—Julius Chingono, Zimbabwe
A false tooth
during a tongue dance
that was misty
and full of froth.
It was found holding
on to a rotting gum.
A false tooth
when real teeth smile
do they have any feelings?
Are you aware
all those people died
to make certain
you lost the election?
Thanks, Julius, for today's poetry! Born 63 years ago, Julius Chingono has worked in the mines as a rock blaster for most of his working age. He has been published in Shona and English in anthologies the world over. He has been invited to attend and participate international festivals like Poetry International in Rotterdam in the Netherlands, Poetry Africa in Durban in South Africa, and Shaar International Festival in Israel. His poems have been translated into Dutch, German, English, French and Hebrew. He contributes to Poetry International regularly, and is working on a Shona short story book. Good to hear from another of our Zimbabwean poet-friends!
Medusa has updated her links; check out the list on the right for new ones in addition to our "old" favorites. I can't seem to get Bob Stanley's to work, though—probably my antiquated software—but I'm leaving it on there so that (1) you might try it and have better luck, and (2) you'll be reminded to check out his spiffy County Lines now and then—hopefully more now than then.
Two cockroaches met
talked of their experiences
since they parted
one big wingless cockroach
told the other cockroach
that the hotel
they used to stay in was no more
suitable for habitation
for the floors were
well scrubbed and shiny
cavities filled and plastered
walls were sparkling
in new paint
sinks and cupboards
glittered in enamel.
"The new environment
was too dry."
The wingless cockroach complained
"Often made me restless."
I came out through
weak but determined
LOST A VERSE
I was immersed
in working a poem
when an emergent business man
whom I shared a park bench with
received a call
a business call
He borrowed the pen
I was scribbling with
I lost a verse
he got an order.
There are queues many queues
cheeky rowdy bread queues
disjointed tension charged sugar queues
bumper to bumper fuel
warlike mealie meal queues
anxiety mobbed telephone queues
sick winding hospital queues
deathly silent mortuary queues
yet the longest but invisible queue
is the queue to the queue.
Reading is to the mind what exercise is to the body.
—Sir Richard Steele
RR23 is now available free at The Book Collector,
and contributor and subscription copies
have gone into the mail—you should've received yours;
let me know if you haven't.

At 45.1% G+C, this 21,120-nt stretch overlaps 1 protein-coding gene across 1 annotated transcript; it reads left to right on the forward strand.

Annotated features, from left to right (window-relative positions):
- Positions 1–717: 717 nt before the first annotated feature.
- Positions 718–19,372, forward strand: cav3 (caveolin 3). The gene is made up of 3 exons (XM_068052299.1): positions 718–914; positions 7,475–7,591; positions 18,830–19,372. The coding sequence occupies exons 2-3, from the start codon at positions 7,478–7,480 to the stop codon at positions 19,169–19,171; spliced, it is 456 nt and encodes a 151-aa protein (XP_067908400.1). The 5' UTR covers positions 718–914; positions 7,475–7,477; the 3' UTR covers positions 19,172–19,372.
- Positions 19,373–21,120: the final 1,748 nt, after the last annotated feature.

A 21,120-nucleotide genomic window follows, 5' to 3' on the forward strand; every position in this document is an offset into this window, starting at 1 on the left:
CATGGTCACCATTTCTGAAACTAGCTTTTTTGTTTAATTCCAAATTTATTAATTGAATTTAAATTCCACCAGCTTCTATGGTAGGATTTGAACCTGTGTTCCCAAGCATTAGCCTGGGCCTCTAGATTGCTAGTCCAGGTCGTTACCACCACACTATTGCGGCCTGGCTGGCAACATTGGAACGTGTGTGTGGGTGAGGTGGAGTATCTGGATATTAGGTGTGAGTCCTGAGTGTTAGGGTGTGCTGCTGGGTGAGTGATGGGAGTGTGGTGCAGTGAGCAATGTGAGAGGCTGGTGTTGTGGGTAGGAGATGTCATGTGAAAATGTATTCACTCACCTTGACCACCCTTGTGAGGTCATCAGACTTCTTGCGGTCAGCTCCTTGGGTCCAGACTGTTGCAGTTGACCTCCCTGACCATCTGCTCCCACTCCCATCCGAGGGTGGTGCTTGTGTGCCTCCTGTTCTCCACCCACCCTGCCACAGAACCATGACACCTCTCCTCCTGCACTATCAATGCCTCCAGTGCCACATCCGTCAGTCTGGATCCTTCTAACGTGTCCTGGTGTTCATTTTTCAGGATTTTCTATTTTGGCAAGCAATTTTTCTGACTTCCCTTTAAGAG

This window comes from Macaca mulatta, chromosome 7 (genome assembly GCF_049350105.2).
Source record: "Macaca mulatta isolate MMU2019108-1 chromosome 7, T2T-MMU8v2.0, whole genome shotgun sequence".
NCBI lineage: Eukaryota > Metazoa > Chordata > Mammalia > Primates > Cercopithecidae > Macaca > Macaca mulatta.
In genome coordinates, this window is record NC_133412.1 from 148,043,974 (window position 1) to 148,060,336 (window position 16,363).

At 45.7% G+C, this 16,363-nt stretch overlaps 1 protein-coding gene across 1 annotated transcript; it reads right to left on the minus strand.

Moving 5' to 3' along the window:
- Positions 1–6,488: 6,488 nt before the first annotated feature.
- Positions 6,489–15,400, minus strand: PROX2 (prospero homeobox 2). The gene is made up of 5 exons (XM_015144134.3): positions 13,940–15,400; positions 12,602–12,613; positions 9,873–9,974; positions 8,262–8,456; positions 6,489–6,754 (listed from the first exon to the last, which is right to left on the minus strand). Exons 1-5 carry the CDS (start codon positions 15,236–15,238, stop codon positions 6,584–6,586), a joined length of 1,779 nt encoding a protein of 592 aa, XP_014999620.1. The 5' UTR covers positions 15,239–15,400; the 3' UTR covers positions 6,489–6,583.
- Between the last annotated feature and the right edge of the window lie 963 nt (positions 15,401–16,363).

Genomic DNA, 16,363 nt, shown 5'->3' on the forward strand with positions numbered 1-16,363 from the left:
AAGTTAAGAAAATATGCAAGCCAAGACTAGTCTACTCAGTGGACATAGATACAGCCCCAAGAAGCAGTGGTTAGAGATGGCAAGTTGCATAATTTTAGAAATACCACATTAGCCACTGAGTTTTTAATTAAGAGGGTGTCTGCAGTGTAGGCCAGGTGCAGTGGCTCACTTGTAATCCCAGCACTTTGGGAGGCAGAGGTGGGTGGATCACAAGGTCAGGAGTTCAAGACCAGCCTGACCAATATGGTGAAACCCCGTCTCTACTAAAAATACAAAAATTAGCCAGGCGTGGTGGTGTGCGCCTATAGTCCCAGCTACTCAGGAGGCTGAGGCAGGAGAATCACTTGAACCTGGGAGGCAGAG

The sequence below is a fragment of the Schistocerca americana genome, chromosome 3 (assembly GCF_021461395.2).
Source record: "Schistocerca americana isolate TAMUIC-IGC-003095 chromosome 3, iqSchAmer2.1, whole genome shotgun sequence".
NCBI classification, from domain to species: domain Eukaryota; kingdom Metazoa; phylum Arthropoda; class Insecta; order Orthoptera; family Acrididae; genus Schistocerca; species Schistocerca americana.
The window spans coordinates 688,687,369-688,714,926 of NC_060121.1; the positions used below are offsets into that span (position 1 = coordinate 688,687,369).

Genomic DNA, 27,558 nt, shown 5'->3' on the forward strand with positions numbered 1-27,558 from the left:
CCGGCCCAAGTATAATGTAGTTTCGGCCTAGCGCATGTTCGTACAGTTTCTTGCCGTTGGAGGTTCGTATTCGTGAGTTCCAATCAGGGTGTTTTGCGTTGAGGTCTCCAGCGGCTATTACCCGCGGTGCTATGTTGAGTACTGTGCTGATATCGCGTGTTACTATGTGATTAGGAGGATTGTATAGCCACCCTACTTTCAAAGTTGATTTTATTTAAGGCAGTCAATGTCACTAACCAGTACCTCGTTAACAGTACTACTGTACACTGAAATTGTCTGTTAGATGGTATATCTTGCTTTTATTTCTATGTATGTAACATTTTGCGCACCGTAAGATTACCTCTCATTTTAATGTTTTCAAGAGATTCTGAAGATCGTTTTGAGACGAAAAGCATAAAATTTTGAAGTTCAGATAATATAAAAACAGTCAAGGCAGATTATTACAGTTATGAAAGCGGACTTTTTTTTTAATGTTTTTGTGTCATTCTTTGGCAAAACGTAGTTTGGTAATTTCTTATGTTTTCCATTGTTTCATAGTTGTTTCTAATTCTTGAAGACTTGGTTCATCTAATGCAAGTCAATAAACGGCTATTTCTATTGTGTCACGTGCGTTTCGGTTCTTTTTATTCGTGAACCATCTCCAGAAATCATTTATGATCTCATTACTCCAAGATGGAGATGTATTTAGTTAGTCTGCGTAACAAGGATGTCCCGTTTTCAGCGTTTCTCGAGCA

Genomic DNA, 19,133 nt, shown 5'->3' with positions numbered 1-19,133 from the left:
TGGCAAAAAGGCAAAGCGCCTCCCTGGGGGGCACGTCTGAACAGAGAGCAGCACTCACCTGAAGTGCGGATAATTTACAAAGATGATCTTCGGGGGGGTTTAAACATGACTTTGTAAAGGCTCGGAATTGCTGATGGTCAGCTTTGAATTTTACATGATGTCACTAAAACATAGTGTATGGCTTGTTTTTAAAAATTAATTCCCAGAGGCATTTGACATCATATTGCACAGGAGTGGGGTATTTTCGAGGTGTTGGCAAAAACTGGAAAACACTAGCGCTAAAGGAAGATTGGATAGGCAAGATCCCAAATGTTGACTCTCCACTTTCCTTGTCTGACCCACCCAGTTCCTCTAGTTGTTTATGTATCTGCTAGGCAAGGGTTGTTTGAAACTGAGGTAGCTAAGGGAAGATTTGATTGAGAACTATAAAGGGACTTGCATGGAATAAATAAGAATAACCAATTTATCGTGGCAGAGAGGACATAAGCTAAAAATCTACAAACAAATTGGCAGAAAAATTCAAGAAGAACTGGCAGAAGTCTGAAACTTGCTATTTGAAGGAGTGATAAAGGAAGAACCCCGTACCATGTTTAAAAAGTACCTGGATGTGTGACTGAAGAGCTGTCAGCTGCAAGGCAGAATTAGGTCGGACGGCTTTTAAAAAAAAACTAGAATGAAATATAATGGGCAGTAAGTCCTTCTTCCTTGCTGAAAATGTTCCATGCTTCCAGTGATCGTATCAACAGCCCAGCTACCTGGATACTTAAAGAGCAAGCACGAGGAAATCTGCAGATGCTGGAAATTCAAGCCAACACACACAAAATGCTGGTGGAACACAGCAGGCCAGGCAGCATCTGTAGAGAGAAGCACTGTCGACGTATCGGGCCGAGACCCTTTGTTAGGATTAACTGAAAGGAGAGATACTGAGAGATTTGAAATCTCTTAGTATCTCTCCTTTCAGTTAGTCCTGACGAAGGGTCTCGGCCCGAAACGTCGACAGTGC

You may also order a copy through rattlesnakepress.com/.
Deadline is November 15 for RR24: send 3-5 poems, smallish
art pieces and/or photos (no bio, no cover letter,
no simultaneous submissions or previously-published poems) to email@example.com or P.O. Box 762, Pollock Pines, CA 95726.
E-mail attachments are preferred, but be sure to add all contact info,
including snail address. Meanwhile, the snakes of the on-going Medusa
are always hungry; keep that poetry comin', rain or shine!
Just let us know if your submission is for the Review or for Medusa,
or for either one, and please—only one submission packet
per issue of the quarterly Review.
(More info at rattlesnakepress.com/.)
Also available (free): littlesnake broadside #46:
Getting Your Poetry Published in Rattlesnake Press
(and lots of other places, besides!):
A compendium of ideas for brushing up on your submissions process
so as to make editors everywhere more happy,
thereby increasing the likelihoodof getting your poetry published.
Pick up a copy at The Book Collector or
write to me (include snail address) and I'll send you one. Free!
NEW FROM RATTLESNAKE PRESS:
A new chapbook from Dawn DiBartolo
(Secrets of a Violet Sky);
Rattlesnake Reprint #2 from frank andrick
(PariScope: A Triptyche);
plus our 2010 calendar from Katy Brown
(Wind in the Yarrow)!
Now available from SPC or at The Book Collector:
Our new anthology,
Keepers of the Flame:
The First 30 Years of the Sacramento Poetry Center.
Editor-in-Chief Mary Zeppa and her helpers have put together
many, many documents and photos
from SPC's 30-year history.
WTF!!: The third issue of WTF, the free quarterly journal from
Poetry Unplugged at Luna's Cafe that is edited by frank andrick,
is now available at The Book Collector,
or send me two bux and I'll mail you one.
Deadline for Issue #4 was Oct. 15;
it'll be released at Luna's on Thursday, Nov. 19.
Next deadline (for Issue #5) is Jan. 15.
Submission guidelines are the same as for the Snake, but send your poems, photos, smallish art or prose pieces (500 words or less) to firstname.lastname@example.org (attachments preferred) or, if you’re snailing,
to P.O. Box 762, Pollock Pines, CA 95726 (clearly marked for WTF).
And be forewarned: this publication is for adults only, so you must be
over 18 years of age to submit. (More info at rattlesnakepress.com/.)
COMING IN DECEMBER:
The Thread of Dreams,
a new chapbook from
will be premiered at
The Book Collector on
December 9, 7:30 PM,
along with the new issue of
Medusa encourages poets of all ilk and ages to send their POETRY, PHOTOS and ART, as well as announcements of Northern California poetry events, to email@example.com (or snail ‘em to P.O. Box 762, Pollock Pines, CA 95726) for posting on this daily Snake blog. Rights remain with the poets. Previously-published poems are okay for Medusa’s Kitchen, as long as you own the rights. (Please cite publication.) Medusa cannot vouch for the moral fiber of other publications, contests, etc. that she lists, however, so submit to them at your own risk. For more info about the Snake Empire, including guidelines for submitting to or obtaining our publications, click on the link to the right of this column: Rattlesnake Press (rattlesnakepress.com). And be sure to sign up for Snakebytes, our monthly e-newsletter that will keep you up-to-date on all our ophidian chicanery.